Naturalization numbers, index, and petitions on FamilySearch

Does anyone have any idea why the naturalization numbers and names mentioned in an index wouldn’t match with the names and numbers on the naturalization petition images? Are there different numbering systems?

I started with the tip sheet (1) that Rosanna Hogarty posted to the Chicago Genealogy page on Facebook. The tip sheet was clear and organized well. And, I was excited to jump right into the search.

But, I was puzzled that for two out of three of my Polish great grandparents that I found in the index, the numbers listed on the index card led me to a petition for a different person.

Match

First, the one that matched. Louisa Smasz’ record in the index (2) did match the record the petition (3). It was also easy to find using the tips provided by Hogarty.

Ludwika Smarz Naturalization Index image snippet
Louisa Smasz in index (record P. 234127) (2)

Ludwika Smarz Petition image snippet
Louisa Smasz petition (record P.234127) (3)

First Mismatch

While I found an index record for Louisa Smasz’ husband, Piotr, the name on the petition did not match. Piotr’s index card (4) listed number P.56992, but the application with number P. 56992 (5) belonged to someone named John Silinskas. The doubly strange part of this is that I have a copy of Piotr Smasz’ petition number P. 56992 (6) that was included in a packet from the U.S. Citizenship and Immigration Services FOIA request response. The “best reproducible copy” may not be the best, but the petition number and name are readable in the paper copy and match Peter Smasz’ index card. Unfortunately, I couldn’t produce a readable image to share in the blog.

Piotr Smarz Naturalization Index image snippet
Piotr Smasz in index (record P. 56992) (4)

Silinskas Petition image snippet
John Silinskas petition (record P.56992) (5)

Second Mismatch

Similarly, Vincent Szubinski’s index card (7) listed number P.69199, but the application with number P.69199 (8) belonged to a person named Erik Hugo Peterson. I also have a copy of Vincent Szubinski’s petition from the USCIS Genealogy Program (9) that does match his index card and is clear enough to share here.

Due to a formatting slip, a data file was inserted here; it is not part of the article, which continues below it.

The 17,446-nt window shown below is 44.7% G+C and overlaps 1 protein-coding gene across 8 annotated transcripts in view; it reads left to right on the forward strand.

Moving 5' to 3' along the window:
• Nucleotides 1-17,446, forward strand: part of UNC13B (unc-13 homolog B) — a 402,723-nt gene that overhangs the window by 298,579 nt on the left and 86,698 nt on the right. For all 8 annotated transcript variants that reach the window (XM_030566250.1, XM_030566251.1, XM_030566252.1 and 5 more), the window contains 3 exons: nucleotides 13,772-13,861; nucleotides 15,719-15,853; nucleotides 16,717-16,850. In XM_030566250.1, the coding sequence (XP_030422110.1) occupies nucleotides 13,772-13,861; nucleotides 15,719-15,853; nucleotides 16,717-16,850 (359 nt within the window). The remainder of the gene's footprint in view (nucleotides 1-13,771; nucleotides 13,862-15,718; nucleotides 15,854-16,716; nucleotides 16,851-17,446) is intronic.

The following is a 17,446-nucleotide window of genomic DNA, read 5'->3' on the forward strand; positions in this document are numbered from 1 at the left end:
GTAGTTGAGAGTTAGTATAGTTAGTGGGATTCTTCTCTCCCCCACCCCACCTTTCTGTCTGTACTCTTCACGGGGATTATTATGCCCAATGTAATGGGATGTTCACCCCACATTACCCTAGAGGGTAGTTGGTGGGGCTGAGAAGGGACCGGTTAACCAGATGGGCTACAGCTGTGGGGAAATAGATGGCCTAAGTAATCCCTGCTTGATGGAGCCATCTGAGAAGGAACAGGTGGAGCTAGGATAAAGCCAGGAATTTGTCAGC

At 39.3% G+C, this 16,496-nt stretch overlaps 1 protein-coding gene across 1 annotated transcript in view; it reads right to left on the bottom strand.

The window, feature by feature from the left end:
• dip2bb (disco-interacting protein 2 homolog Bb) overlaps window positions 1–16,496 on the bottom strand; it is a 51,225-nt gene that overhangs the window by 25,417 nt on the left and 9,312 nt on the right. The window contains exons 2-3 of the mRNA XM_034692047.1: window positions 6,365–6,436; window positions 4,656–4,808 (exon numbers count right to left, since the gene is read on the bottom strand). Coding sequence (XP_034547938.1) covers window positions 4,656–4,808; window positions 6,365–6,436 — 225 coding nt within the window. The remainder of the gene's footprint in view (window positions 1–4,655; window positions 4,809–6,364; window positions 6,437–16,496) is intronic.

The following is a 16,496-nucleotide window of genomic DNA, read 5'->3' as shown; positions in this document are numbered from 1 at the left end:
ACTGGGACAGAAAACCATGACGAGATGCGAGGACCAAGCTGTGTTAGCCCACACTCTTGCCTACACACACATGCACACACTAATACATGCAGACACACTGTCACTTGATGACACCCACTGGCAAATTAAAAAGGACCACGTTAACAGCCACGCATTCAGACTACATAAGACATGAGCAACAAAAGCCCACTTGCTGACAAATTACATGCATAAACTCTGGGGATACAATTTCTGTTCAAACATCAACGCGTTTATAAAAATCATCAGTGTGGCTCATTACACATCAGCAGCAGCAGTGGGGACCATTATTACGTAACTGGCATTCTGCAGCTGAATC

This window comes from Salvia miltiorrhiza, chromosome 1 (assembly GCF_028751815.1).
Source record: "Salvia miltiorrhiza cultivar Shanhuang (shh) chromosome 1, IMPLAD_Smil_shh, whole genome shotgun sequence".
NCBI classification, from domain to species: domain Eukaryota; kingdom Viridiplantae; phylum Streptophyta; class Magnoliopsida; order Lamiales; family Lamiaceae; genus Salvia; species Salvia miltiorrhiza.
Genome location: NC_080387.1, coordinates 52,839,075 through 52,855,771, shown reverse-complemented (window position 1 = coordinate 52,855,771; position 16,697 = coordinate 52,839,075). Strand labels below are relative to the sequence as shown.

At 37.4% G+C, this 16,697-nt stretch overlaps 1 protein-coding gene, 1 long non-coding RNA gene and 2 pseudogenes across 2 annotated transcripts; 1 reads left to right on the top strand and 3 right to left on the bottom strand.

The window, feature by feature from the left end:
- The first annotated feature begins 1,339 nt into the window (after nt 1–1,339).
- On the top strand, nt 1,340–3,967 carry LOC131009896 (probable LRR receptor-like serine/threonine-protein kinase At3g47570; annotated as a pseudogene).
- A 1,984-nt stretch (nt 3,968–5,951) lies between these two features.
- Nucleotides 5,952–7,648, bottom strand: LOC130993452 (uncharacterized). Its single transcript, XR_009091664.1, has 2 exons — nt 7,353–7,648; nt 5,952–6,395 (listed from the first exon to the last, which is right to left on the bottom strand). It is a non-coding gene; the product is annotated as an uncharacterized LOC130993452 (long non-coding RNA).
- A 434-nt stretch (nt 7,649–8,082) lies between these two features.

Wincenty Szubinski Index image snippet
Vincent Szubinki in index (record P.69199) (7)

Peterson Petition image snippet
Erik Hugo Peterson’s petition (record P.69199) (8)

Wincenty Szubinski Petition image snippet
Vincent Szubinski Naturalization Petition from USCIS Genealogy Program (9)

I did try browsing the petition images by the petition date instead of petition number, but didn’t find Piotr’s or Vincent’s peitions in the online images.

Notes

I noticed when comparing the FamilySearch images to the USCIS copies that the image of the naturalization petitions available through FamilySearch are original copies while the copies of naturalization petitions available from the USCIS Genealogy Program are duplicate copies.

I am thankful that the FOIA request yielded the response that I received. One explanation is one the USCIS Genealogy Program website (10):

The USCIS Genealogy Program uses indices unlike any immigration or naturalization index available to the public. Our unique Master Index system is a combination of index tools—partially automated and partially manual—that work together to identify and locate old agency files and records. 

I’m am very curious why a person would be indexed in “Illinois, Northern District Naturalization Index, 1840-1950,” when their petition doesn’t appear in “Illinois, Northern District Petitions for Naturalization, 1906-1994.”

I would love to hear from anyone who knows why this discrepancy is happening or from anyone experiencing similar challenges.

The lesson is to not give up, even if you don’t find the records where you think you should.

References

(1) Rosanna Hogarty; Chicago Genealogy group on Facebook; uploaded file; 20 Oct 2015: https://www.facebook.com/groups/45933825528/: accessed 24 Mar 2016; “How to use the Illinois District Court Records Naturalization files on www.familysearch.org” file

(2) “Illinois, Northern District Naturalization Index, 1840-1950,” database with images, FamilySearch (https://familysearch.org/ark:/61903/1:1:XKPS-4HT : accessed 7 April 2016), Ludwika Smarz, 1941; citing Chicago, Illinois, NARA microfilm publication M1285 (Washington D.C.: National Archives and Records Administration, n.d.), roll 164; FHL microfilm 1,432,164.